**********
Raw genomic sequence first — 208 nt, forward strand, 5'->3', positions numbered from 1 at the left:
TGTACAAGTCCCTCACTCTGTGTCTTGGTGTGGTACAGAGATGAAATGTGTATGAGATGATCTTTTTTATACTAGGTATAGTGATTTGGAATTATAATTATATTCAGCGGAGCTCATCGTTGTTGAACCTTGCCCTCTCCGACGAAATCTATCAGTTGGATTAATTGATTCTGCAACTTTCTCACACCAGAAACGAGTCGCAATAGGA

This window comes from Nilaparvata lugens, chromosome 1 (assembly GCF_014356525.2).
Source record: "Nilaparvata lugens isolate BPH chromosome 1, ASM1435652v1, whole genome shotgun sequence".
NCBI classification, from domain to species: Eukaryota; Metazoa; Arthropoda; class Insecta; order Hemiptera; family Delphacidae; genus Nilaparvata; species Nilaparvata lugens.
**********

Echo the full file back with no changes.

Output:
Raw genomic sequence first — 208 nt, forward strand, 5'->3', positions numbered from 1 at the left:
TGTACAAGTCCCTCACTCTGTGTCTTGGTGTGGTACAGAGATGAAATGTGTATGAGATGATCTTTTTTATACTAGGTATAGTGATTTGGAATTATAATTATATTCAGCGGAGCTCATCGTTGTTGAACCTTGCCCTCTCCGACGAAATCTATCAGTTGGATTAATTGATTCTGCAACTTTCTCACACCAGAAACGAGTCGCAATAGGA

This window comes from Nilaparvata lugens, chromosome 1 (assembly GCF_014356525.2).
Source record: "Nilaparvata lugens isolate BPH chromosome 1, ASM1435652v1, whole genome shotgun sequence".
NCBI classification, from domain to species: Eukaryota; Metazoa; Arthropoda; class Insecta; order Hemiptera; family Delphacidae; genus Nilaparvata; species Nilaparvata lugens.